"He beat me and shoved me from behind with my face to the wall, he hit me hard, beat me in the ears, kicked me in the ribs and pushed me against the wall… there were slaps and curses, I responded to the curses in kind. In the end, he pushed me against the bench and I was chained at the feet so I couldn't control my movement. I fell, with my hands cuffed behind me, I couldn't stop myself and I fell on my face… I lost a lot of blood and then he stopped hitting me…"
This is the testimony of Dan Rappaport, who was arrested after a party he held in Tel Aviv disturbed the neighbors and he argued with a police officer. The man that assaulted him was not an angry neighbor, but was police officer Amir David.
On Wednesday, the officer was convicted of aggravated assault by the Tel Aviv Magistrate's Court.
According to the verdict, Rappaport held a party for his tenth anniversary and his wife's birthday in December 2008. Noise complaints brought police to the area twice in half an hour, and the party goers dispersed the second time the police arrived.
Rappaport noticed a police officer writing a report to his wife, argued with him, and asked to see his badge twice, using the word "trash".
The officer tried to detain Rappaport, but the latter resisted, and the officer lunged at him and strangled him. The two fell to the ground and another officer arrived and kicked Rappaport in the back.
Rappaport said he did not use any physical violence, did not resist being cuffed, and entered the patrol car. His hands were cuffed behind his back.
"The plaintiff confirmed that he had been drinking, but said he remembers the events. He also confirmed that he responded to the things said to him in kind," the judge wrote.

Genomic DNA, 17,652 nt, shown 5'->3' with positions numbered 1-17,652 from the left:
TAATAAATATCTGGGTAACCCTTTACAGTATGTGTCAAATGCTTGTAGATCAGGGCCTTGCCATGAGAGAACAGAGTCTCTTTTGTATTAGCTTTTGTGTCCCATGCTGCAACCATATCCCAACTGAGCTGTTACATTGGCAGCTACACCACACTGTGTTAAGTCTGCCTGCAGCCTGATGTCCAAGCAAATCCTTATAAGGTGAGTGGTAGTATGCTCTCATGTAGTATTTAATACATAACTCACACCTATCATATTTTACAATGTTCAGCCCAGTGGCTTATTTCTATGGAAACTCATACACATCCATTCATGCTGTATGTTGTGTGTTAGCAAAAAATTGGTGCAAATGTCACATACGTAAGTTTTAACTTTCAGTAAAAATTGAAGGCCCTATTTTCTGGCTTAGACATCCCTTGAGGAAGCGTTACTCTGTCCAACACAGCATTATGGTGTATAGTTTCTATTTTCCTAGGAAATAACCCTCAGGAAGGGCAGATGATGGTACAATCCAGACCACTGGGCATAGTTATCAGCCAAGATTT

While waiting at the police station, Rappaport saw his sister, who was also detained, in the next room. He tried to tell her that everything was alright, but the officer Amir David say him back down. The two then began to argue and serious violence ensued.
"The defendant shoved the plaintiff against the wall and punched him in his hears, kneed him in the ribs, and rammed his head against the wall while holding his hair. Afterwards, the defendant slapped the plaintiff several times in the face and pushed him on the floor until he fell and his face hit the floor.
"As a result, the plaintiff suffered damage to his left eardrum, which was punctured, and other damage all over his body including a deep cut above his left eyebrow that required an operation and stitches," the judge wrote.
The judge further ruled that the defendant's testimony was not credible, as he claimed that the plaintiff was cuffed in the front but later said he was required to use force when he tried to cuff him behind his back.
"His report of the incident was short and did not include many details he gave in his testimony to me," the judge wrote, adding, "he noted that as time passed he remembered additional details. Such things are not credible. The defendant was questioned some two months after the incident by the police investigations unit, and there he also claimed not to remember the details. I wonder, what caused his memory to improve after many months?"
According to the ruling, Rappaport "confirmed that he did not act wisely by arguing with the officers and responding in the same tone, but this frustrating behavior certainly does not justify actual violence against a person handcuffed behind their back and with their legs bound."
The officer's sentence will be handed down at a later date.